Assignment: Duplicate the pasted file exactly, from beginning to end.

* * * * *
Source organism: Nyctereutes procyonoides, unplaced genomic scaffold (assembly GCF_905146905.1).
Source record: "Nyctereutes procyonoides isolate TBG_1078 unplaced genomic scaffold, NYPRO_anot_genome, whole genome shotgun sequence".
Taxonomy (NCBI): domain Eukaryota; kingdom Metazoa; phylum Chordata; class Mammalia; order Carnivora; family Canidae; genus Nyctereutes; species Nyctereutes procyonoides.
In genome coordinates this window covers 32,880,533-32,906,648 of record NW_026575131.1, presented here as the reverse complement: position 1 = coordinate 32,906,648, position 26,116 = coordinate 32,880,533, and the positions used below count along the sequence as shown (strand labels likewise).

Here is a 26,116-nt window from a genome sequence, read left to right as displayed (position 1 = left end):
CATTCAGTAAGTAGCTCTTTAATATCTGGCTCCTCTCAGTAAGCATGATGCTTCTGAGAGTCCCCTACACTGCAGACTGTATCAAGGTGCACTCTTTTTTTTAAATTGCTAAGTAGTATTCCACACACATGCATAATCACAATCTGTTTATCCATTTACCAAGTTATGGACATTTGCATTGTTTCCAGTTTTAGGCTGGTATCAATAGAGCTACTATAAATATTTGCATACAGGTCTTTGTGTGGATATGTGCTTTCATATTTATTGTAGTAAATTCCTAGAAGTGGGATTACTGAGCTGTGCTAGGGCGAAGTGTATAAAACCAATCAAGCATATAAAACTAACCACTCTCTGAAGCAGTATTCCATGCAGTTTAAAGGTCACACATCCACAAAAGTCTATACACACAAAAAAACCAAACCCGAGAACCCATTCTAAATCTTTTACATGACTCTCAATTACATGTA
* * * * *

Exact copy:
Source organism: Nyctereutes procyonoides, unplaced genomic scaffold (assembly GCF_905146905.1).
Source record: "Nyctereutes procyonoides isolate TBG_1078 unplaced genomic scaffold, NYPRO_anot_genome, whole genome shotgun sequence".
Taxonomy (NCBI): domain Eukaryota; kingdom Metazoa; phylum Chordata; class Mammalia; order Carnivora; family Canidae; genus Nyctereutes; species Nyctereutes procyonoides.
In genome coordinates this window covers 32,880,533-32,906,648 of record NW_026575131.1, presented here as the reverse complement: position 1 = coordinate 32,906,648, position 26,116 = coordinate 32,880,533, and the positions used below count along the sequence as shown (strand labels likewise).

Here is a 26,116-nt window from a genome sequence, read left to right as displayed (position 1 = left end):
CATTCAGTAAGTAGCTCTTTAATATCTGGCTCCTCTCAGTAAGCATGATGCTTCTGAGAGTCCCCTACACTGCAGACTGTATCAAGGTGCACTCTTTTTTTTAAATTGCTAAGTAGTATTCCACACACATGCATAATCACAATCTGTTTATCCATTTACCAAGTTATGGACATTTGCATTGTTTCCAGTTTTAGGCTGGTATCAATAGAGCTACTATAAATATTTGCATACAGGTCTTTGTGTGGATATGTGCTTTCATATTTATTGTAGTAAATTCCTAGAAGTGGGATTACTGAGCTGTGCTAGGGCGAAGTGTATAAAACCAATCAAGCATATAAAACTAACCACTCTCTGAAGCAGTATTCCATGCAGTTTAAAGGTCACACATCCACAAAAGTCTATACACACAAAAAAACCAAACCCGAGAACCCATTCTAAATCTTTTACATGACTCTCAATTACATGTA